News / Africa

Kenya Group Worried Over Rising Tension

Residents walk near the scene of an explosion targeting a political dias in Kenya's northern town of Garissa, February 17, 2013.
Residents walk near the scene of an explosion targeting a political dias in Kenya's northern town of Garissa, February 17, 2013.
Peter Clottey
The chairman of Kenya’s Law Society (KLS) says he is worried about rising ethnic tensions in parts of the country ahead of the March 4 general election.

“We have got this information from our Law Society branch offices and we have also gotten this information from the local media where when you look at some spots you will find that this ethnic group is more or less agitating and supporting one candidate as opposed to the other,” said Eric Mutua. “In some areas, some groups would invade the other group and there would be killings and burning of houses.”

Mutua called on the government to prosecute political leaders or individuals who incite the public to engage in acts of violence as next month’s vote approaches.

“We are alerting the government that this is an area you need to watch because it is the government which has the capacity to make sure that these kinds of tensions are brought down,” said the Law Society chief.

He said members of the KLS plan to organize education campaigns to make Kenyans aware of the need to ensure a peaceful vote.

Mutua’s comments came after the the National Cohesion and Integration Commission (NCIC) acknowledged rising tension between different communities in Naivasha in the run up to the poll. The NCIC has since sent officials to resolve tensions and any possible conflict there.

 “There are some people who have purchased certain machetes from super markets in an unusual manner. We get worried because we want to tell the government that there is need now to watch this area and investigate so that we can arrest the situation there,” said Mutua.

Some Kenyans have expressed worry that heated political rhetoric during campaigning for the election could trigger violence.

“We are actually cautioning the political class, especially the presidential candidates, that they need to be careful and watch what they utter before the public. Because their words could be interpreted in a more dangerous manner, especially if they say that there is a plan to rig the election. That kind of pronouncement is very dangerous,” said Mutua.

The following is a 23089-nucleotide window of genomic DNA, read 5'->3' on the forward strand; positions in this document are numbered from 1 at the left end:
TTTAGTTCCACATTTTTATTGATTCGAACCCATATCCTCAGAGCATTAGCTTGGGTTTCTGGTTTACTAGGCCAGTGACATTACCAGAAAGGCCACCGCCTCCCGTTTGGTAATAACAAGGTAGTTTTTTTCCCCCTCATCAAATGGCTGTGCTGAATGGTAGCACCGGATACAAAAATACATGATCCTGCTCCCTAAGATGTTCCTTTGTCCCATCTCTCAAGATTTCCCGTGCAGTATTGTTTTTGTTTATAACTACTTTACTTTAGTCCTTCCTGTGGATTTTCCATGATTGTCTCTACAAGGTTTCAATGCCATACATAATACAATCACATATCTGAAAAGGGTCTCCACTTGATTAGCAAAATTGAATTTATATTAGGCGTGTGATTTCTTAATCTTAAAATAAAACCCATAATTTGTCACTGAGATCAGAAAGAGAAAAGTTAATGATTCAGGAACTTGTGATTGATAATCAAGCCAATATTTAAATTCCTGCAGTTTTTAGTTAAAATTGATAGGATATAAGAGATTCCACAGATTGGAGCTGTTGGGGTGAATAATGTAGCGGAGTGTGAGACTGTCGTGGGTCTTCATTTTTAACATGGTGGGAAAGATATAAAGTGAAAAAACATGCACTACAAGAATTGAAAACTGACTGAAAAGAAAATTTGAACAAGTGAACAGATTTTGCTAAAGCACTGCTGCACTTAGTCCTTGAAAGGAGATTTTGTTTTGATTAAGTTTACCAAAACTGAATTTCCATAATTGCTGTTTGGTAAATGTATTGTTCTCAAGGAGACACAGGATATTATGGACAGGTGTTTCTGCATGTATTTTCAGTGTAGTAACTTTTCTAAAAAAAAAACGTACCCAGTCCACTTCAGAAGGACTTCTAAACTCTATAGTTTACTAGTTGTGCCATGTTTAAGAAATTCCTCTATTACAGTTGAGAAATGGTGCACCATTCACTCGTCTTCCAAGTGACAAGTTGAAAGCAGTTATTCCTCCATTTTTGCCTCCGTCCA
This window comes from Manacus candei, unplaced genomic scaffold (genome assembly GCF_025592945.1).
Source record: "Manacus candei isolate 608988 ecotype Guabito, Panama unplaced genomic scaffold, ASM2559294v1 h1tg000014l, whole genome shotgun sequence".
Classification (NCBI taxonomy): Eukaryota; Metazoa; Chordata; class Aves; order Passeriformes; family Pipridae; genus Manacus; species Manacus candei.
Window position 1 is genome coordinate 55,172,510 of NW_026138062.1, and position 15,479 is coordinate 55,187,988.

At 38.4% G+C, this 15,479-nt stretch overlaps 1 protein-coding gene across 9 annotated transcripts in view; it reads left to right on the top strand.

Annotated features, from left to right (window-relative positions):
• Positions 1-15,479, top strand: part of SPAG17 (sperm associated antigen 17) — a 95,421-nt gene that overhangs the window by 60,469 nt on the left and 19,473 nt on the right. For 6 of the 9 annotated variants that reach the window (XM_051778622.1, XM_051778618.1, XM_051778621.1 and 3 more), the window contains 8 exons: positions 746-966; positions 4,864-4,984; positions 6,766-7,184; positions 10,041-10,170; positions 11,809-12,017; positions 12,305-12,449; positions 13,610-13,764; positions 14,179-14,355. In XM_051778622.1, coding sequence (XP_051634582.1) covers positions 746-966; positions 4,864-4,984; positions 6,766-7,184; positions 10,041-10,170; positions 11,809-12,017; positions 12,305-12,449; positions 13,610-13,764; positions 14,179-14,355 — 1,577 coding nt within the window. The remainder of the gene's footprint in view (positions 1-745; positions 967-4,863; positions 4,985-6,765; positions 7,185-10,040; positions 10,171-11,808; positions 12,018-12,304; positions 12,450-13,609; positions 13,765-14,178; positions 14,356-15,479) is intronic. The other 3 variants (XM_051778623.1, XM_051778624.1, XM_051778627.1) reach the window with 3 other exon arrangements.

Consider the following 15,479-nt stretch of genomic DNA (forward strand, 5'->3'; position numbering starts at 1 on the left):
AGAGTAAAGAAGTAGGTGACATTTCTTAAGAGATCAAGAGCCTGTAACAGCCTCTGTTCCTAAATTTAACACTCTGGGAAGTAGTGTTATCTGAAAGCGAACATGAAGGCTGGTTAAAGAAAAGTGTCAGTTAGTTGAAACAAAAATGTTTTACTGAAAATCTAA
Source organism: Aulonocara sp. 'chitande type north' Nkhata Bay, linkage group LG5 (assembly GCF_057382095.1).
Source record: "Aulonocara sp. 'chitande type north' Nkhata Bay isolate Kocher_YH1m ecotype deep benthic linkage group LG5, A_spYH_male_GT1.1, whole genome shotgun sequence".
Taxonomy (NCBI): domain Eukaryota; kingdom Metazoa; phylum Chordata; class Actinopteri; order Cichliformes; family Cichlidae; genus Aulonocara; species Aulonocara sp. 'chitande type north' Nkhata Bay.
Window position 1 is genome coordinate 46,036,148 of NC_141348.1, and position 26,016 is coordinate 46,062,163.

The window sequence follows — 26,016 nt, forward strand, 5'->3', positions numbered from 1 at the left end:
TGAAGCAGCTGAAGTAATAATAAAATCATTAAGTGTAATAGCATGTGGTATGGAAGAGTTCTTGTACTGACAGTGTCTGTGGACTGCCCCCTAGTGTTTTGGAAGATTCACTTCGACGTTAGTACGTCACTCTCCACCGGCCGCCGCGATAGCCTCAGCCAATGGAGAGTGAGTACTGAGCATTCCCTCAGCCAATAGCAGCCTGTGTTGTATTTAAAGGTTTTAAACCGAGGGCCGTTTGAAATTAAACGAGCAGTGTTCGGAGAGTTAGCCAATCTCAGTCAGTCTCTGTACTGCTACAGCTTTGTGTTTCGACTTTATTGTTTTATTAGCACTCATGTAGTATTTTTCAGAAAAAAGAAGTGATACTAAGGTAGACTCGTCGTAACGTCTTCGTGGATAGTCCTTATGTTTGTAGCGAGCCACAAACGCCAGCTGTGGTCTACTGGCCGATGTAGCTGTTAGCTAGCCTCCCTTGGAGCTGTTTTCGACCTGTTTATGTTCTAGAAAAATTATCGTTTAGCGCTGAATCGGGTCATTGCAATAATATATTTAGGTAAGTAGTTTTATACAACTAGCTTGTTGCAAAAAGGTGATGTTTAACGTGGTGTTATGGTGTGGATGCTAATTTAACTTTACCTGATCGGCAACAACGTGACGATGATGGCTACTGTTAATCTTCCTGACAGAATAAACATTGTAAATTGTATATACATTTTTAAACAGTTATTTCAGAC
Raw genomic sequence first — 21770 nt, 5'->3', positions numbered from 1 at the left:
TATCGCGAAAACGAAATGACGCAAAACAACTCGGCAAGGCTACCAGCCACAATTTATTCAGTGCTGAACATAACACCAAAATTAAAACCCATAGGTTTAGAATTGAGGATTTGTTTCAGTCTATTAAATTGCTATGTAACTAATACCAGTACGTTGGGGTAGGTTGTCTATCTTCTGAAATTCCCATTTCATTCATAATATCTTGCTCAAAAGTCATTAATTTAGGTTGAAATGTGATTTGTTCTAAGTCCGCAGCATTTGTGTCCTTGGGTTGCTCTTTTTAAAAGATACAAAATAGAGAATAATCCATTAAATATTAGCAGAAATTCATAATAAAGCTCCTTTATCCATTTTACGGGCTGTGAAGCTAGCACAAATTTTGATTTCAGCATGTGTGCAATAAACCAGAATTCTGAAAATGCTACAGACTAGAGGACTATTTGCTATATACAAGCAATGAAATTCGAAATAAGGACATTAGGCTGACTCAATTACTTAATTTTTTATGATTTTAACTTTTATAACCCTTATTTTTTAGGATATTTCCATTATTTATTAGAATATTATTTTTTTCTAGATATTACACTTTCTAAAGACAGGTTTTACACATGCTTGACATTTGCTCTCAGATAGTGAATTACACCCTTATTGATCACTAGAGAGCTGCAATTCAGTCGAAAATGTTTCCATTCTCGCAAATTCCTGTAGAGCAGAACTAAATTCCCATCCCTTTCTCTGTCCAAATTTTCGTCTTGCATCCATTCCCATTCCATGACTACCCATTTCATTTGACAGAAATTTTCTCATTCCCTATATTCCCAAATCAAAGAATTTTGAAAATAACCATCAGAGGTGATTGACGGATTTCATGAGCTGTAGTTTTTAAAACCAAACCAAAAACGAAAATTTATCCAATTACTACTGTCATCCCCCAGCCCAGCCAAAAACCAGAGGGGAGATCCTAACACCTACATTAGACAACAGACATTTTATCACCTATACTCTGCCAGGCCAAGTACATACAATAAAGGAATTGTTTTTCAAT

The NCIC also says it has stepped up efforts to recommend the prosecution of groups or individuals who incite violence during the poll.

Four hundred monitors, 290 police officers and 110 volunteers from community-based organizations have been trained and will monitor hate speech, according to the NCIC.

Mutua says the government needs to take all necessary measures to prevent a repeat of the 2007-2008 post-election violence.
Clottey interview with Eric Mutua, chairman of Kenya’s Law Society (KLS)
Clottey interview with Eric Mutua, chairman of Kenya’s Law Society (KLS) i
|| 0:00:00
...
 
🔇
X

You May Like

UN: 1 Million Somalis at Risk of Hunger

Group warns region is in dire need of humanitarian aid, with at least 200,000 children under age of five acutely malnourished as drought hits southern, central part of nation More

Human Rights Groups Allege Supression of Freedoms in Thailand

Thailand’s military, police have suppressed release of independent report assessing human rights in kingdom during first 100 days of latest coup More

Jennifer Lawrence Contacts FBI After Nude Photos Hacked

'Silver Linings Playbook' actress' photos were posted on image-sharing forum 4chan; Federal Bureau of Investigations is looking into matter More

This forum has been closed.
Comments
     
There are no comments in this forum. Be first and add one

Featured Videos

Your JavaScript is turned off or you have an old version of Adobe's Flash Player. Get the latest Flash player.
Ukraine Schools Resume Classes, Donate to Government Forcesi